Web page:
Jane Austen's England [c.1775 - 1817]*
*Please note, this course will not be running in 2016/17.
Discover late Georgian and Regency England through this unique Master’s course.
- Jane Austen's lifetime (1775-1817) spans a fascinating period of British history.
- Discover Austen and her writings in her historical context.
- Study in Bath and the surrounding area.
Why study Jane Austen's England [c.1775 - 1817]*?
Jane Austen, who referred to her own productions as ‘the little bit (two inches wide) of ivory on which I work with so fine a brush, as produces little effect after much labour’ (1816), would undoubtedly have been surprised by her current global popularity as an author.
As an middling-sort, eighteenth-century, single woman who wrote – humorously, sensitively, and often acerbically – about the society in which she lived and moved, Austen’s life and works need to be understood in their historical context.
You’ll pursue an in-depth study of late Georgian and Regency England, through the lens of the life-span of one of England’s greatest authors, Jane Austen.
You’ll extend your analytical and critical understanding of relevant historical and literary themes, debates and issues at the cutting-edge of historical knowledge. You’ll develop your research skills and demonstrate them through a variety of oral and written assignments, workshops and projects.
In so doing, you’ll develop skills which will transfer across disciplines and into the workplace. These will include:
- analysis, criticism, selection, close reading and synthesis;
- communication, orally and/or in writing, for a specific audience; and
- autonomous learning, project management and planning.
You’ll complete 180 credits. Typically, a 30-credit module might require you to undertake:
- Directed preparatory work (30 hours)
You might be required to complete reading, research or a short formative assignment before a seminar.
- Class-contact (Around 30 hours, depending on the module)
This could include two to four three-hour workshops, a whole-day event, or participation in a series of online discussions/activities.
- Visits to libraries, archives and record offices (40 hours)
You’ll undertake comparative and contextual research
- Self-directed study (200 hours)
You’ll work on assessed assignments. Typically you’ll prepare one item of written work for each module.
Assessments will vary across modules. They may include any of the following: formal historical research essays; research projects; précis; gobbets; reviews; oral presentations; document or image analyses; portfolios; blogs; and reflective logs (which may be electronic).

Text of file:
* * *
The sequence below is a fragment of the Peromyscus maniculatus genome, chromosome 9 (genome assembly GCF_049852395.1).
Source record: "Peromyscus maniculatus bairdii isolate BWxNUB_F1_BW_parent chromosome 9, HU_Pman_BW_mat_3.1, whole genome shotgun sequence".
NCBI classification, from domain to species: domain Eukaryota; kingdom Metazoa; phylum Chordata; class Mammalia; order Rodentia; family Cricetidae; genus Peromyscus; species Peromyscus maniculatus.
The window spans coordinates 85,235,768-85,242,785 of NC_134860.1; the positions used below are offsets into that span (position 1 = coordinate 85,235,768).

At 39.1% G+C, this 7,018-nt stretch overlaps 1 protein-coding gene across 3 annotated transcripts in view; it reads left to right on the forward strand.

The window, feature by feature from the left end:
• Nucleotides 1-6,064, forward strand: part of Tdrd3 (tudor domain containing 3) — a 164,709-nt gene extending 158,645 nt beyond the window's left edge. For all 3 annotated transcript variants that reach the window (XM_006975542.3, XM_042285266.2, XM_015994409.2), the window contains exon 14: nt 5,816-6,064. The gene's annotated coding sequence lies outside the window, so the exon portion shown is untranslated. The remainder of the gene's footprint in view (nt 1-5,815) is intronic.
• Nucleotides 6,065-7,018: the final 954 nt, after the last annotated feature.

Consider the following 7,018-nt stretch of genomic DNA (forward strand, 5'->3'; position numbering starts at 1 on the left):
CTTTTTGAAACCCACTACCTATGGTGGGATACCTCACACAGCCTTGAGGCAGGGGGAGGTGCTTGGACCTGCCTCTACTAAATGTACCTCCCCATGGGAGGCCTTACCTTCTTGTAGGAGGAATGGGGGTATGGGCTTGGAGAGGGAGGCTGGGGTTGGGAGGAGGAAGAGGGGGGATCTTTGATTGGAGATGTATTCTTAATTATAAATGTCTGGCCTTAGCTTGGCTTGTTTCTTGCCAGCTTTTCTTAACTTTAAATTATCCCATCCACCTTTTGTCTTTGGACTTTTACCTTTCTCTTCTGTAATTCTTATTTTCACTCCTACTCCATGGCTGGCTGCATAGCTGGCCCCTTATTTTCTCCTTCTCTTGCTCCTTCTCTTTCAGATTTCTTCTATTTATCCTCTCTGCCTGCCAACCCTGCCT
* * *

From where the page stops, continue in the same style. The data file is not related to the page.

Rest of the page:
You’ll study in the World Heritage city that featured largely in Austen’s life and literature.
Wherever possible, we give you the opportunity to visit other locations of specific cultural and historical relevance to Austen and her works, including Chawton House and Lyme Regis.
Original eighteenth-century resources
We provide access to an extensive range of original long eighteenth-century resources under the stewardship of Bath Preservation Trust, or situated in institutions such as:
- the Bath Record Office
- the Bath Central Library
- the Victoria Art Gallery
- the Fashion Museum
- Bath Royal Literary and Scientific Institute
- the Holburne Museum of Art
You’ll also benefit from our outstanding online access to collections of primary and secondary source material.
We’ll encourage you to participate in a wide variety of activities. Teaching will include a variety of lectures, workshops, tutorials and online activities. In seminars you’ll discuss concepts and interpretations, and develop your ideas.
All modules will be taught by specialists and may include guest speakers or other experts.
International students should visit our international pages for more information about our entry requirements, fees and scholarships, and student support.
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Applicants will normally have a good first degree (2.i or above) in History. Applicants without a 2.i may be considered if they can demonstrate relevant experience; they may be asked to attend an interview.
The degree cultivates research, writing, and analytical skills that can be applied to a range of careers, in areas such as education, journalism, finance, governance and the cultural sector. We also offer an excellent grounding for students interested in going on to a PhD in History or adjacent disciplines.
You’ll graduate with additional skills that are appealing to employers such as: time management; problem solving; team work; deadline and project management; cultural awareness; working independently; using your initiative; relationship-building; critical thinking and research analysis. Above all, you’ll learn to communicate your ideas and enthusiasm to a wide range of audiences.
About 50% of master’s graduates enter careers that are open to graduates of any discipline but require a range of transferable skills gained from your academic, life and work experience. Some ‘any discipline’ areas include:
- General management
- Financial services
- Advertising and marketing
- Public relations
- Law enforcement